Tragedy lies behind Sask. murder trial

The trial of farmer Gerald Stanley began this week, and the world is watching.

Media from across this country, and well beyond, are taking an interest in this tragic story.

Shooting anyone for any reason should be problematic for most folks.

And killing someone is what this trial in North Battleford, Sask., is all about.

However, the reason it has drawn so much interest is in part because of the public reaction immediately after the police were called and in part because of the easily identifiable participants — beyond their names. A white farmer and an indigenous young man make this story one that evokes strong reactions, long before the facts are brought into the courtroom.

Otherwise, it might have been just another of the 54 homicides committed in Saskatchewan in 2016. Not that any of them aren’t tragic. They all are. The same year, neighbouring Alberta had 116 and Manitoba 42, showing that people can be awful to each other anywhere, and Saskatchewan isn’t unique that way.

And people being awful was, in part, why this story became the media sensation that it did.

A few folks from the rural and farm community rallied behind the white farmer. Using social media to express themselves, they drew the attentions of their fellow Canadians for being racists and showing off their inhumanity — and, in some cases, their appreciation for property over the value of human life.

Nearly any knee-jerk reaction can be, upon later, further consideration, considered to be wrong and corrected and apologized for, and society will find a way to look past the behaviour.

But when, after further consideration, it is reinforced, say as a municipal issue, such as a large number of white farmers seeking enhanced property defense rights and claiming it has nothing to do with the killing a few months earlier, it sends out a fairly clear message to the rest of Canada what kind of folks populate that space between Ontario and British Columbia.

And that guarantees a media audience, not to mention reinforces a lot of misconceptions about what it is to be a rural prairie person: white farmer, native Canadian or any of us. This story is a tragedy, for all of us.

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Comments

  • Harold

    The only thing that I see that is tragic is the reporting of a story that the Media has no facts of the case to base their opinions upon. There are many who base their opinions never having set foot into the Court to hear facts and testimony but neither would they understand their own Laws when the facts and testimony are given to them to even understand enough to cast a proper Judgment upon the matter. What is absurd is the race bating that is used to describe evil as if evil doing is race related. The difference between right and wrong is known by the perpetrator as well as it is known by the victim and having that conscience has nothing to do with race; it is not a skin color. Everyone has the right to protect their person from injury, and their property and their livelihood from harm, and this includes all Canadians. Every Canadian is capable of committing a murder or a killing, and every Canadian can be its victim but it is only the human conscience that resides within one that guides both – and for this no color exists. Evil does not care what color of person that it resides in. There is only good or bad and humans who choose to carry out either in their behavior. It is absolutely normal for a Mother and Father to ask why their son was killed on someone else’s property and to have the killing justified by the killer appearing in the Courts where they can hear the sworn truth and facts; that is called – A CHARGE. The Courts are to decide based upon sworn facts and sworn witnesses whether or not the property owner was in fact Lawful in protecting himself in the killing or if he was committing a murder at the time of the event. Every killing goes to Court and is a public record because the public wants to know, through Trial and perhaps Jury, which one of the two parties should be locked up for the sake of public’s safety. For this reason – all are assumed innocent until proven guilty – and again, this has nothing to do with color. There are two tragedies to every killing; the grief of the parents of the perpetrator who committed a crime and the grief of the victim who can never clear from their own mind the memory of the killing. Many are fortunate, that by grace, they will never have this memory in their entire lifetime; unfortunately, ignoring their own grace, these same people seem to be the loudest at every protest.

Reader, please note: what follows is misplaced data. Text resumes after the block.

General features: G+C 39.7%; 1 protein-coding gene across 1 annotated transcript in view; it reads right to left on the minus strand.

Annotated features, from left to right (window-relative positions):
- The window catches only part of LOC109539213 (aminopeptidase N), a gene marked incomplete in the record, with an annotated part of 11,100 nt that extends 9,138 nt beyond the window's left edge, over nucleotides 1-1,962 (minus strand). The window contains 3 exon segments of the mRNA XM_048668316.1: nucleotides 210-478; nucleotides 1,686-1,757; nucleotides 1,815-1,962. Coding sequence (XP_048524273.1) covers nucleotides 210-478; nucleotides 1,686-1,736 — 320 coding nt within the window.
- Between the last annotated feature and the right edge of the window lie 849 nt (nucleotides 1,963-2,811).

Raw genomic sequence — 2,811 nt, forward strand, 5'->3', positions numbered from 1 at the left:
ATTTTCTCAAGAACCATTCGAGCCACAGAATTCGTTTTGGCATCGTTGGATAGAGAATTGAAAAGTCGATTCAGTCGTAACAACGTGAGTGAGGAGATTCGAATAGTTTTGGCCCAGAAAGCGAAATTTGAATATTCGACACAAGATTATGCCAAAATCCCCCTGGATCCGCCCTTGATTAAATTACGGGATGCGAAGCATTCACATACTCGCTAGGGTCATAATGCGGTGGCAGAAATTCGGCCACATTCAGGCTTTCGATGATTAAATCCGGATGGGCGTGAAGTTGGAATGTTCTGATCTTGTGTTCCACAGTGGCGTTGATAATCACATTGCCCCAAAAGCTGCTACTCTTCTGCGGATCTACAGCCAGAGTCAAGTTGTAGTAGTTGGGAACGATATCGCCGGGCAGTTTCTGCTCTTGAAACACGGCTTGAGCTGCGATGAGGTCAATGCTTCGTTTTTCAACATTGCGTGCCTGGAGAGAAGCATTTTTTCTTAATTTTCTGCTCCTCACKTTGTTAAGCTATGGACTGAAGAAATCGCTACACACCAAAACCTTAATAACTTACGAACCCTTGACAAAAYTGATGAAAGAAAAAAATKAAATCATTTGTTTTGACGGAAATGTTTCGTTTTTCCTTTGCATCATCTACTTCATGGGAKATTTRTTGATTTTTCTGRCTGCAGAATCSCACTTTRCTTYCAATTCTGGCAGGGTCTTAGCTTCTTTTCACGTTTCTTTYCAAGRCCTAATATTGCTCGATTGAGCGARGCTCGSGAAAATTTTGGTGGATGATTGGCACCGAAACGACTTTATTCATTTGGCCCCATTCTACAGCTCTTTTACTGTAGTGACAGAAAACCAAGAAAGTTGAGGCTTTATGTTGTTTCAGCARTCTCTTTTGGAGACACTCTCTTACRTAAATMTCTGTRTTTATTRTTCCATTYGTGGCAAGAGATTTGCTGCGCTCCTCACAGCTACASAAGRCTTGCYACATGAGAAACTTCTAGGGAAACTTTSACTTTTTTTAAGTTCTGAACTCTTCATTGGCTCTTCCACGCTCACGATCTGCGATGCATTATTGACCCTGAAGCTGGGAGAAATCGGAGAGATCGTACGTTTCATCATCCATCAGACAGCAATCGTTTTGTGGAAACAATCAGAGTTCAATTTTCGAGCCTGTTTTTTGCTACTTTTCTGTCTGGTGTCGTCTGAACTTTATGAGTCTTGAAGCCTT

We can trust the Media to blow everything out of proportion and context and to keep alive their disingenuous race baiting at the same time; it stirs inappropriate anger, but it also sells newspapers.

  • positively4thstreet

    Canada needs stand your grounds laws so everybody understands you can’t go rampaging around the county with weapons intimidating innocent people on their own property or in their own homes. Make it clear. It should not be up to the most innocent party to ensure such a confrontation ends with no dead bodies. Many people have simplified this down to ‘you shouldn’t be shot for trespassing’…forget the fact they had a loaded gun so why were they armed? I am sure they never meant to break their gun at the first farm where they tried to steal a truck. And they were doing this in the afternoon…when you might expect you might be confronting the property owners. And they did not care.

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